By Richard Martens
When architects turn their attention to the exterior wall of any building they are designing, the most important consideration is the cladding. Will it effectively protect the building—and those inside the structure—from the elements of wind, rain, snow, cold, and heat? Will it provide a reliable moisture barrier? Additionally, will it do all of this consistently over the life of the structure?
Rainscreens as external cladding have been around for decades, but advancements in technology have made them increasingly popular. This is due to two key factors—their ability to deliver optimal performance metrics, and the flexibility they provide when it comes to design options.
From the beginning
How do you define a rainscreen? What are its components and what can it deliver when it is specified for the exterior wall of a building?
According to Wikipedia, a rainscreen is “an exterior wall detail where the siding (wall cladding) stands off from the moisture-resistant surface of an air barrier applied to the sheathing (sheeting) to create a capillary break and to allow drainage and evaporation. The rainscreen is the siding itself, but the term rainscreen implies a system of building.”
For additional context, consider Madeleine Rousseau’s account of a controversy over the difference between a drained cavity wall and a rainscreen wall back in 1990 (read the Construction Canada article, “Facts and Fictions of Rain Screen Walls,” by Madeleine Z. Rousseau, MRAIC).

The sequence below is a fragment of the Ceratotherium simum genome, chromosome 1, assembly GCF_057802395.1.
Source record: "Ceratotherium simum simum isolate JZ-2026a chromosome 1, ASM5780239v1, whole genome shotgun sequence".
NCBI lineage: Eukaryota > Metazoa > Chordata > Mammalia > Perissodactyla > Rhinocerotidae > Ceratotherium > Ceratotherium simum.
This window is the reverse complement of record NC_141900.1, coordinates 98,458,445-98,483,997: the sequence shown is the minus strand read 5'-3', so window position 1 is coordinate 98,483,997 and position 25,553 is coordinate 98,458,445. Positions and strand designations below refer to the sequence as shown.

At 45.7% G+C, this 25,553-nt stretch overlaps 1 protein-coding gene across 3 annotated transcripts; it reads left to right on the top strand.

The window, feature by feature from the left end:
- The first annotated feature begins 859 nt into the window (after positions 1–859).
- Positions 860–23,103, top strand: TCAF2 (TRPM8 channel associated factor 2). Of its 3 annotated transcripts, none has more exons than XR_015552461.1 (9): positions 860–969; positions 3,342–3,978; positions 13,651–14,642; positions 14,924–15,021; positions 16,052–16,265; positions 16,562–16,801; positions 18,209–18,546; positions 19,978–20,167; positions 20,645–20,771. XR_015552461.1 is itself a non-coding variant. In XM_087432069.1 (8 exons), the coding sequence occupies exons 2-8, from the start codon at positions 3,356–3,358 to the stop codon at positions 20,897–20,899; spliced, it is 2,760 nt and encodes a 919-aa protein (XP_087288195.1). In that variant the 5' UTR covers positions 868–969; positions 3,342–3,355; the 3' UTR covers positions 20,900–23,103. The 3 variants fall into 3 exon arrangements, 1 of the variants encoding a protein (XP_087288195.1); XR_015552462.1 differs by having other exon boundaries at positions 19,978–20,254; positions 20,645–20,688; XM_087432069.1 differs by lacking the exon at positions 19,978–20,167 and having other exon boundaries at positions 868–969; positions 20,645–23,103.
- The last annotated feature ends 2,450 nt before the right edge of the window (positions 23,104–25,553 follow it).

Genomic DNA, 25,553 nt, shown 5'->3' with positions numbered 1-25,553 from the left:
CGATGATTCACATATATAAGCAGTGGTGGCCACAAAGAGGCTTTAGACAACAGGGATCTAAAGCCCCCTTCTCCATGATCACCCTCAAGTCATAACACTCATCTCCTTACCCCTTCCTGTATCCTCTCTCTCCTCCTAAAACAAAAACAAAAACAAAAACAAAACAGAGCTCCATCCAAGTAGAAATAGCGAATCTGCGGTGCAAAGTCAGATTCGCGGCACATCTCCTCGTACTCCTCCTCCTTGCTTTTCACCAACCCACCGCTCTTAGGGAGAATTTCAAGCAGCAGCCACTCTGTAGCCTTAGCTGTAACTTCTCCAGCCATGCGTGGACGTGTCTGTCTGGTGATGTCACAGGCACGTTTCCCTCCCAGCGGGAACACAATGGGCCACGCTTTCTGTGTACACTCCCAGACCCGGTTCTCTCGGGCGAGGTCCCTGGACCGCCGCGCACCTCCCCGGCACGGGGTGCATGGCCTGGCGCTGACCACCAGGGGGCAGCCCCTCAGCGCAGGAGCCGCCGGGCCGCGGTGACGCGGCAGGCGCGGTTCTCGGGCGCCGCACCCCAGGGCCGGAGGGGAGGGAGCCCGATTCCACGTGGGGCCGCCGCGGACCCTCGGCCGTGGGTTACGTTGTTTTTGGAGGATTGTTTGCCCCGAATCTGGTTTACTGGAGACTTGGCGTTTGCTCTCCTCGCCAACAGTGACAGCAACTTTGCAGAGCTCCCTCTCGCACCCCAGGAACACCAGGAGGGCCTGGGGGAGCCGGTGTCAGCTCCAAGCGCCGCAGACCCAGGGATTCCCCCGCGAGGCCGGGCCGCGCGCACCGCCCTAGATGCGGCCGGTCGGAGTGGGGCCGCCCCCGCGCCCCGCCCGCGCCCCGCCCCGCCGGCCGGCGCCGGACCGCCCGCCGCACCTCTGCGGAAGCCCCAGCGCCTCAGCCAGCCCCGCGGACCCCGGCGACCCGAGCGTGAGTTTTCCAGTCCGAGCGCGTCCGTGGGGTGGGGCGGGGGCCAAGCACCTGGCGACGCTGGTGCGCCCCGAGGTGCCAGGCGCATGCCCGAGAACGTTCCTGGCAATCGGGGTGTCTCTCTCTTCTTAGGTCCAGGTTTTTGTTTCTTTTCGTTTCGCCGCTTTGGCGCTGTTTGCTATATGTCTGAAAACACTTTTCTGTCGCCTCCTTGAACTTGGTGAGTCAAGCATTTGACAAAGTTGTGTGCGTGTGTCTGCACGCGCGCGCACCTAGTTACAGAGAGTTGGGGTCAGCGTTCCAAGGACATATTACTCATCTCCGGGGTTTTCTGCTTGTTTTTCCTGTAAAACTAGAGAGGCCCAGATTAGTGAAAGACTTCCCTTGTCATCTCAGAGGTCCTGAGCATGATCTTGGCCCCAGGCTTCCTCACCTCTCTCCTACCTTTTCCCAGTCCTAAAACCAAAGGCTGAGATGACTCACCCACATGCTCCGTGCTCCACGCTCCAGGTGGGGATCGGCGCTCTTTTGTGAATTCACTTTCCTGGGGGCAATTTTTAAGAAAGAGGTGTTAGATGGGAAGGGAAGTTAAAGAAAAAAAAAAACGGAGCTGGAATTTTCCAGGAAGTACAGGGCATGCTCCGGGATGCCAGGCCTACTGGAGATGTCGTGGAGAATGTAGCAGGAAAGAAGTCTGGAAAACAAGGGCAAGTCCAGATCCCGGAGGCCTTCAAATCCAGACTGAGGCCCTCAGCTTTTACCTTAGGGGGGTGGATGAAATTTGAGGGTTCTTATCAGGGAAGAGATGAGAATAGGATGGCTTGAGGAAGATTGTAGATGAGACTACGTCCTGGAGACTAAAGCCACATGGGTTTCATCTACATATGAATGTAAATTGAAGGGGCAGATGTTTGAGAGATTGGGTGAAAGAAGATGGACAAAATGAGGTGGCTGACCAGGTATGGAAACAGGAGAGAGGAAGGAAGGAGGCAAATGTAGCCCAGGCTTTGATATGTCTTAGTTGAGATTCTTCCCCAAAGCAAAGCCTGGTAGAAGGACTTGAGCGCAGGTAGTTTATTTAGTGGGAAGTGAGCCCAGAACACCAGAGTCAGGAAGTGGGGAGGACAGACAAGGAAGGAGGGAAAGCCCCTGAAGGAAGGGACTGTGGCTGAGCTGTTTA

“Now a heated debate on terminology usually starts!” she noted. “Usually, the debate cools off when the expression ‘pressure-equalized’ is used.”
Rousseau went on to illustrate a compartmented wall with a 115-mm (4.5-in.) cast concrete air barrier behind each compartment, a practice that is seldom seen in 21st-century construction.
Architects rarely choose cast concrete as an air barrier today. Moreover, pressure equalization has lost favour as a means of controlling bulk water intrusion. At the same time, many historical definitions of rainscreen walls have stood the test of time.
G.K. Garden’s influential 1963 article remains relevant, providing guidance to modern exterior wall design (G. K. Garden’s influential article, “Rain Penetration and its Control,” was published in the Canadian Building Digest).
“Rain penetration results from a combination of water on a wall, openings that permit its passage and forces to drive or draw it inward,” noted Garden. “It can be prevented by eliminating any one of these three conditions,” (G. K. Garden’s influential article, “Rain Penetration and its Control,” was published in the Canadian Building Digest).
Garden further defined six forces that drive or draw liquid water into a wall system. They are:
- Kinetic energy (driving rain);
- Capillarity (water moving by capillary attraction);
- Wind pressure;
- Pressure differences; and
- Pressure differences + capillarity.
Garden regarded pressure equalization as a means of controlling the forces driving or drawing liquid water. In his analysis, both water on the wall and openings permitting moisture’s passage would always be present.
The construction industry has witnessed plenty of change since Garden and Rousseau conducted their research. Today’s construction environment is much more complex. Architects, specifiers, and designers have a wider variety of materials to source, and cost pressures on projects of all sizes have intensified. Add in the substantial advances in building enclosure design, and key stakeholders are dealing with an ever-evolving paradigm.